Tanzania gears up  to become gas hub

15Mar 2019
The Guardian Reporter
The Guardian
Tanzania gears up  to become gas hub

TANZANIA is becoming one of the natural gas hubs and a new frontier in oil and gas exploration in the eastern Africa region and the world at large, a senior official has said.

Assistant Commissioner in-charge of renewable energy in the Ministry of Energy, Edward Ishengoma revealed this yesterday in Dar es Salaam when speaking at the regional conference on the ‘State of Energy Development and Management in Eastern and Southern Africa.’


The conference was organised by Tanzania Energy Platform (TEP), and gathered stakeholders from across the world.


Ishengoma said that, the possibility to become the hub is due to the fact that as of now, the amount of natural gas reserve in Tanzania stood at 57.54 trillion cubic feet (TCF), among other improvements in the sector.


"The oil and gas sub-sector in Tanzania plays a significant role in the realisation of industrialisation agenda as well as the Tanzania development Vision by 2025.


“Considering the fact that natural gas contributes over 50 percent in electricity mix not to mention a number of industries, houses, and vehicles that are currently using natural gas in the country, setting strategic plans to further develop this sub-sector are of paramount importance," he said.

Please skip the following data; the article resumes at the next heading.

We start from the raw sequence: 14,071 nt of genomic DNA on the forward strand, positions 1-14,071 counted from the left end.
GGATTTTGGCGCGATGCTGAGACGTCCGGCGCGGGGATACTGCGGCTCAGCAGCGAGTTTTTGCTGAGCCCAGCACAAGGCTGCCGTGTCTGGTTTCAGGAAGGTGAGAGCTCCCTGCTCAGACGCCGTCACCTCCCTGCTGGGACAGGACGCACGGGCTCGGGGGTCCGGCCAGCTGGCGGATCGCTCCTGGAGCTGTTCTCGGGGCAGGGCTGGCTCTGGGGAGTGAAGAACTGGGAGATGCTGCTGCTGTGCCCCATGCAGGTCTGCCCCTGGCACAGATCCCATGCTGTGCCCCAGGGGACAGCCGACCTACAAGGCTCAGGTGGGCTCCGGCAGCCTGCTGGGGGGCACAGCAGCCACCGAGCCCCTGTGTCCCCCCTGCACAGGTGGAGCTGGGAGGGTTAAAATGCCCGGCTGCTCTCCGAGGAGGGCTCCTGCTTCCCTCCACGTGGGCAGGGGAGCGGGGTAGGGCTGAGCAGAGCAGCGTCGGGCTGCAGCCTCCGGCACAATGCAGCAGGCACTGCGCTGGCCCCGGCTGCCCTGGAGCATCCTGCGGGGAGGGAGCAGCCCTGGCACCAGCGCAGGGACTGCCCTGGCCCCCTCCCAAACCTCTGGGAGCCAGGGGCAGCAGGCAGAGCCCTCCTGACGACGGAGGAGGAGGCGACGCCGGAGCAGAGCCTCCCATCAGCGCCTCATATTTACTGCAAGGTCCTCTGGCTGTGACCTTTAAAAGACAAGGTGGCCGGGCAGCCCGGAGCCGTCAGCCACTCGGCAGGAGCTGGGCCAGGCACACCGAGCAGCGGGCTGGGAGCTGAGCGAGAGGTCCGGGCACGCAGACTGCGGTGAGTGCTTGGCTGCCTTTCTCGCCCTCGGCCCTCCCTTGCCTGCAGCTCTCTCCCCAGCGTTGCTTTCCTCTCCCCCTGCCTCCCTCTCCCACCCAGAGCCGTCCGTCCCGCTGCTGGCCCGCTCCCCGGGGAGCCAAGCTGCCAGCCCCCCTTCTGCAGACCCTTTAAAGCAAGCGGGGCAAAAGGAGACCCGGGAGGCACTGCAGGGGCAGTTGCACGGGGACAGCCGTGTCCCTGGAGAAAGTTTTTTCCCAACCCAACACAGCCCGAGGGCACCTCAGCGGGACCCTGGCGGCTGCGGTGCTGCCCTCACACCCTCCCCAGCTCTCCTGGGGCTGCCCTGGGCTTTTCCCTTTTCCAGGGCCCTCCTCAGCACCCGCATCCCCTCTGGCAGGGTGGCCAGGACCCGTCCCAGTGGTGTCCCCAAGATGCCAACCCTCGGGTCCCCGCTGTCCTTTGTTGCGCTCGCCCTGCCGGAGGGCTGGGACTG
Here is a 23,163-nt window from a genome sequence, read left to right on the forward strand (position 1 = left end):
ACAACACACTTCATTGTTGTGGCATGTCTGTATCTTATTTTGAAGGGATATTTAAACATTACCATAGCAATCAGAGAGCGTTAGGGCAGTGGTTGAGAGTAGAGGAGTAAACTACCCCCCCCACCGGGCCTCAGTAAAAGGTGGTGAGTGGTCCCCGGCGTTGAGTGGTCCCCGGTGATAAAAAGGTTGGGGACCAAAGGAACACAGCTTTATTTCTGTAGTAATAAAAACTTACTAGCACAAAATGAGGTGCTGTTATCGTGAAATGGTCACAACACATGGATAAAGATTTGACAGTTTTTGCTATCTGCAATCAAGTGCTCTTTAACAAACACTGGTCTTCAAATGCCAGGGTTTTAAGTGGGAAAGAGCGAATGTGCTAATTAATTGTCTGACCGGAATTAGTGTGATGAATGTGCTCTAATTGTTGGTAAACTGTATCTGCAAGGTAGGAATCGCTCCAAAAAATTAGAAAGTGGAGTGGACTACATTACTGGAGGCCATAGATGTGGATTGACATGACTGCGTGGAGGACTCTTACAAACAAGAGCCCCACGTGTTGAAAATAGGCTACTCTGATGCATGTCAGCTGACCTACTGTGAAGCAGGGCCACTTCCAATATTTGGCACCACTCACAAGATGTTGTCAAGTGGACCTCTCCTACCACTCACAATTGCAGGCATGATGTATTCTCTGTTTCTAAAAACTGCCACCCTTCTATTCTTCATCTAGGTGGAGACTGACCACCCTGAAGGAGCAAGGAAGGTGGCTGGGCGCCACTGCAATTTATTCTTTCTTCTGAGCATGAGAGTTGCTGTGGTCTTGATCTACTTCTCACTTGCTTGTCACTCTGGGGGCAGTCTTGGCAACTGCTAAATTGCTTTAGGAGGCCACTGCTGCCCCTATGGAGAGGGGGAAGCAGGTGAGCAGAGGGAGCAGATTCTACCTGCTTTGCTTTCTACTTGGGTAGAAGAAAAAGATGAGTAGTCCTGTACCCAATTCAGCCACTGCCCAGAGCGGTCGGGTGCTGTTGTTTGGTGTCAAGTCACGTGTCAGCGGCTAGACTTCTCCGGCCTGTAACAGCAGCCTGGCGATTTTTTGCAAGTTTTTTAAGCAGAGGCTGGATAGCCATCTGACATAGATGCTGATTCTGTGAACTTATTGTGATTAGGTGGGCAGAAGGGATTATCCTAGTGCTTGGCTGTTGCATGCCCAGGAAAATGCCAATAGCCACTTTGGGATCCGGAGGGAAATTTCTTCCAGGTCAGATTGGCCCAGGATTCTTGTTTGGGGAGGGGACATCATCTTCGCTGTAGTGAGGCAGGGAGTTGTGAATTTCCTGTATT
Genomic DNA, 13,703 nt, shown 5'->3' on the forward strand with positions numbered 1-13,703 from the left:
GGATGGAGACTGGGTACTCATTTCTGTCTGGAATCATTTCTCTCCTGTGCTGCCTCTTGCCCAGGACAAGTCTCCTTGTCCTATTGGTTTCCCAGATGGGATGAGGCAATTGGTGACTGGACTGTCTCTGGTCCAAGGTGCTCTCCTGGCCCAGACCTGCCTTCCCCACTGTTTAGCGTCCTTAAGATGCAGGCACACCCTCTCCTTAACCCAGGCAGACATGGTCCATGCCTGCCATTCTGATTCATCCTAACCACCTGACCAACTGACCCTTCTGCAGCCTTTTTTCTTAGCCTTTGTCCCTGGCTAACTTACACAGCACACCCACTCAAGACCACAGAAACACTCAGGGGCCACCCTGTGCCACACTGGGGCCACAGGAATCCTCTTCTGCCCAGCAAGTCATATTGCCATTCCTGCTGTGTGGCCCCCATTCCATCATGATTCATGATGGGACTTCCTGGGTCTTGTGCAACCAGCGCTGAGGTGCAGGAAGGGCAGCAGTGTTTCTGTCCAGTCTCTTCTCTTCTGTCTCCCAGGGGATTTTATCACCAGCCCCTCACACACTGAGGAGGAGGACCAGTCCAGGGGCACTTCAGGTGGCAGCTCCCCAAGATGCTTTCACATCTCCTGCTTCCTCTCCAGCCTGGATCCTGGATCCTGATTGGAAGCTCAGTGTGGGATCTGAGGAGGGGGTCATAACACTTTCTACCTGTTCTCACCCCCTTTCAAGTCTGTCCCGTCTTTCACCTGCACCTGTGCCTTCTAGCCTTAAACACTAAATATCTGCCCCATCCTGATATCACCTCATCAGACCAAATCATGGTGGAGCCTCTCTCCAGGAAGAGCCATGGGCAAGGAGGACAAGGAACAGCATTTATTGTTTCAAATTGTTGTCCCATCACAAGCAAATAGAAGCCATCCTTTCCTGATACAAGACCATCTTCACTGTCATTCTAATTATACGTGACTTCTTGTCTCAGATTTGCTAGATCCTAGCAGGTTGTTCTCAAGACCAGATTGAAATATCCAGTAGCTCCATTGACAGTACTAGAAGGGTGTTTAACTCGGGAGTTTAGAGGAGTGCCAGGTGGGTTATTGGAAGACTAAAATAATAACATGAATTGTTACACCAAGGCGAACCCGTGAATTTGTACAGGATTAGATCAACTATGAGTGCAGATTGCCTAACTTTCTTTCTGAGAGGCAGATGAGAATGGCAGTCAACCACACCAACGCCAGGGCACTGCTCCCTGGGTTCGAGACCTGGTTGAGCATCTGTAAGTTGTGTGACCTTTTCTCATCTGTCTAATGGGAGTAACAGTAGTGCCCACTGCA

Ishengoma further said that the country's demand for electricity grows at the average of between 10 to 15 per cent per annum. Following such rapid growth, significant efforts have been made to improve the transmission and distribution networks and increase power generation, including mega projects like Rufiji hydro power project.


The current country's installed electricity generation capacity is 1,601.89 MW including 36.18 MW from isolated facilities. About 57.02 per cent of the capacity is generated from natural gas and 5.67 percent from fossil fuel, whilst 36.64 percent is from hydropower, 0.67 percent from biomass and imports  is about 23 MW.


Ambassador of Netherlands in Tanzania,   Jeroen Verheul advised the government to stay ahead of the curve as the world and energy scenario's change drastically.


"What is the role of fossil fuel in 10 years when perhaps the Tanzania natural gas will come on stream?, and what will it be in 40 years time when all the investments in liquefied natural gas (LNG)in Tanzania will have been paid off? And is the Tanzanian LNG plan future proof?" he queried.


TEP chairperson, Prof Prekisedis Ndomba commented that the Platform was positioned to provide a networking for sharing information and expertise among all stakeholders in the name of overcoming all challenges facing the energy sector.